From: zahra nabavi (zahranabavi2001_at_gmail.com)
Date: Fri Nov 20 2020 - 11:15:36 CST
Thank you very much Brian for clarifying this for me. So I am going to read
the cph36 more carefully.
On Fri, Nov 20, 2020 at 7:31 AM Brian Radak <brian.radak_at_gmail.com> wrote:
> Hi Zahra,
> You are correct on item 1, we only parameterized CHARMM36 amino acids in a
> published work. We experimented with some other unpublished parameters
> (e.g. acetic acid), but those are not in the toppar tree. At one point I
> was circulating a draft developer's guide, but I'm not sure this ever made
> it onto the TCBG website. If you contact me offline I can forward you a
> copy. I also took great pains to heavily comment the cph36 toppar files, so
> I would encourage you to read those.
> For item 2, the answer is actually very much that "it depends." For purely
> aqueous or ionic solvated systems with reasonably large boxes, we could not
> detect any significant PME artifacts. However, the artifacts can be
> *substantial* when modeling membrane systems. We discussed a post hoc
> correction in the paper, but it is a bit cumbersome as it requires shifting
> the pH range. I'm not sure if anyone is actively working on the
> compensating charge solution and development never left the planning stage.
> On 11/19/20 10:25 PM, Jeff Comer wrote:
> (1) I don’t think there is any explanation on how to do this. You have to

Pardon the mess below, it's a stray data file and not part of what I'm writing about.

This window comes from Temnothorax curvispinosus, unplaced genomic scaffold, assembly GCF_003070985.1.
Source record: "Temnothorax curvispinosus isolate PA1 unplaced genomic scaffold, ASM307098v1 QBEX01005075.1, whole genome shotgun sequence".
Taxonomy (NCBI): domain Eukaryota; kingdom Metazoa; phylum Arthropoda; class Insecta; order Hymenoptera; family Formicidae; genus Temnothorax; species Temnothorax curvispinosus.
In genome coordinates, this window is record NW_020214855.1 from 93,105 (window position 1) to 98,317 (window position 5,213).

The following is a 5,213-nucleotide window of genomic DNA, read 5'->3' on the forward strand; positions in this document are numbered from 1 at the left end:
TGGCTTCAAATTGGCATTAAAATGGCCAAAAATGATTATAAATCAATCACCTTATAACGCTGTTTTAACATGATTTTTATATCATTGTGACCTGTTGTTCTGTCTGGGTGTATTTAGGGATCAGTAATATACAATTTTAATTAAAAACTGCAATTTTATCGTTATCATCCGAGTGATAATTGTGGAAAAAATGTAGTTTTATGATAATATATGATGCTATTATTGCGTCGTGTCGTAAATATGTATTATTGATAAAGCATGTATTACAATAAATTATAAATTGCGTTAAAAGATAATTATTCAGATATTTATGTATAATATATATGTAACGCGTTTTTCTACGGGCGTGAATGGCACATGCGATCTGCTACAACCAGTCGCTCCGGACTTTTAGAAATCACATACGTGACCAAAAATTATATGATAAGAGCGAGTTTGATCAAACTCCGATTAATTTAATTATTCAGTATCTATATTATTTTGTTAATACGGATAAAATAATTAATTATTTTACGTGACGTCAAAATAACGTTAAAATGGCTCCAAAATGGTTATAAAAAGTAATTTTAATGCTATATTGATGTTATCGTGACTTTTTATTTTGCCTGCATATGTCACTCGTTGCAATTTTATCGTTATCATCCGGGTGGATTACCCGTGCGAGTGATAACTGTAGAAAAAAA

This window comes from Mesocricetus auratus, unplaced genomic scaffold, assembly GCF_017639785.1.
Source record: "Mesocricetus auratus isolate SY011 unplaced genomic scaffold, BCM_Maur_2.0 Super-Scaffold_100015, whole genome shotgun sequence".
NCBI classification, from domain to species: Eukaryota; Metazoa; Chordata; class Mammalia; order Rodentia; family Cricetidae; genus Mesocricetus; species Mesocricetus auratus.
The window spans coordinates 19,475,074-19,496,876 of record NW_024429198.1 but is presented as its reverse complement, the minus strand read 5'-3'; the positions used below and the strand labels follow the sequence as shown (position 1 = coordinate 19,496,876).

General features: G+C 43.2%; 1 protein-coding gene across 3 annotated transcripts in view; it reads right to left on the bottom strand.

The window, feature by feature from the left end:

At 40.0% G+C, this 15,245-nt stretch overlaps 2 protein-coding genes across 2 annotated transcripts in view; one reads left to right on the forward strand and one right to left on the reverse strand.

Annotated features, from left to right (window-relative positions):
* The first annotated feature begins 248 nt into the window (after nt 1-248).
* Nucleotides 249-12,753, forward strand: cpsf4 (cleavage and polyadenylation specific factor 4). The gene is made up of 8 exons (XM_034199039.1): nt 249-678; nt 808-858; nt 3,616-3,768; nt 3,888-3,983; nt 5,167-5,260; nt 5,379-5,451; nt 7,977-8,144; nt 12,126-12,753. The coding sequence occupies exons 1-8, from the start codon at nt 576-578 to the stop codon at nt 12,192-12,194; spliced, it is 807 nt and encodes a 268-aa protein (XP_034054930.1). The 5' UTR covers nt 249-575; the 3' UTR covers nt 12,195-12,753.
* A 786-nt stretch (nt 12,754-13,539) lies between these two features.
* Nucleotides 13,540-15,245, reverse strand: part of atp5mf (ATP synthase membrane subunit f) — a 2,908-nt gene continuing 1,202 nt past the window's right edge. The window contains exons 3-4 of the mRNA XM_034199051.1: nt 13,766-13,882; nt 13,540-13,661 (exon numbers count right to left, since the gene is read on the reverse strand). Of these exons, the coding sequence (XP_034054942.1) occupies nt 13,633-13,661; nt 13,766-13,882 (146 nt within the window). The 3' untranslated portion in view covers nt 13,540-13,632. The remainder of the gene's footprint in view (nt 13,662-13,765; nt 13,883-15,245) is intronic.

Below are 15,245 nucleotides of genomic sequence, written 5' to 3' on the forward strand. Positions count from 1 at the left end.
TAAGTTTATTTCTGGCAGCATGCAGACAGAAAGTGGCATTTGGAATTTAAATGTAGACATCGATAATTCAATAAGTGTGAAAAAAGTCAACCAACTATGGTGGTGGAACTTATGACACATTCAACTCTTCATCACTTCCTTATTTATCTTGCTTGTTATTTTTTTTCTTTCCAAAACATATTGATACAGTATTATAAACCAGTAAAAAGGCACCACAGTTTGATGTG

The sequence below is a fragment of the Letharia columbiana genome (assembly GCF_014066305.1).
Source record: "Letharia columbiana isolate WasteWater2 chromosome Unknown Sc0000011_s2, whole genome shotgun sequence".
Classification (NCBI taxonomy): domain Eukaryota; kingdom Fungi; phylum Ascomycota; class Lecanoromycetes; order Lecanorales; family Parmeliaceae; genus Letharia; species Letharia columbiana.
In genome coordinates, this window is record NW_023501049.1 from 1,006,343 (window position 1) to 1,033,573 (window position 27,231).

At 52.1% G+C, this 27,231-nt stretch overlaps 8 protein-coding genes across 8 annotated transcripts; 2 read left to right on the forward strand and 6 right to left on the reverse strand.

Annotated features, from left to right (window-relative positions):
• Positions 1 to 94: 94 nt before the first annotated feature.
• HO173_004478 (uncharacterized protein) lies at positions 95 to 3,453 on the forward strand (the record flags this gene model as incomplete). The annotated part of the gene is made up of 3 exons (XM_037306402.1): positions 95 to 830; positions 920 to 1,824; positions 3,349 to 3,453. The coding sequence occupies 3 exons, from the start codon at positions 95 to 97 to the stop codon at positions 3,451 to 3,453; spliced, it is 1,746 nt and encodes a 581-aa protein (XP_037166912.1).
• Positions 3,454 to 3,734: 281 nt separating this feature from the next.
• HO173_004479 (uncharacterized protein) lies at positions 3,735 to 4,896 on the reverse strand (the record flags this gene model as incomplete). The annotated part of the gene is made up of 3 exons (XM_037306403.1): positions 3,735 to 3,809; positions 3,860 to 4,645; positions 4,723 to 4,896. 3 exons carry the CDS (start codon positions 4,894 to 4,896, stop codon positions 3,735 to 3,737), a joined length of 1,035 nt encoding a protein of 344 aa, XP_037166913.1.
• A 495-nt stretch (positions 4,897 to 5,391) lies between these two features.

> study the files included in the tutorial (and distributed with NAMD) as a
> (2) This is issue is discussed in the paper
> ( https://doi.org/10.1021/acs.jctc.7b00875 ). If I recall correctly, the
> answer is that it doesn’t matter. The idea that PME with charged systems
> automatically leads to erroneous results is mostly a myth. Artifacts are
> found for small and highly charged systems, but are negligible for most
> modern systems with large enough water boxes.
> On Thu, Nov 19, 2020 at 21:09 zahra nabavi <zahranabavi2001_at_gmail.com>
>> Dear NAMD Community,
>> I have two questions regarding constant PH simulation.
>> 1- I am planning to use it for a new molecule but as far as I know it
>> only works for aminoacids. What changes do I need to make so I could use it
>> for protonation of my own molecule? Is there any tutorial or guide to help
>> me make required changes to the TCL and input files?
>> 2- When we change protonation states from protonated to deprotonated
>> states or vice versa, are there any "ghost" hydrogens somewhere in the
>> system to compensate for the movement of the charge between solvent and the
>> aminoacid? and if not, isn't it going to affect the PME calculations?
>> Thank you in advance,
> Jeffrey Comer, PhD
> Associate Professor
> Department of Anatomy and Physiology
> Kansas State University
> Office: P-213 Mosier Hall
> Phone: 785-532-6311
> Website: http://jeffcomer.us
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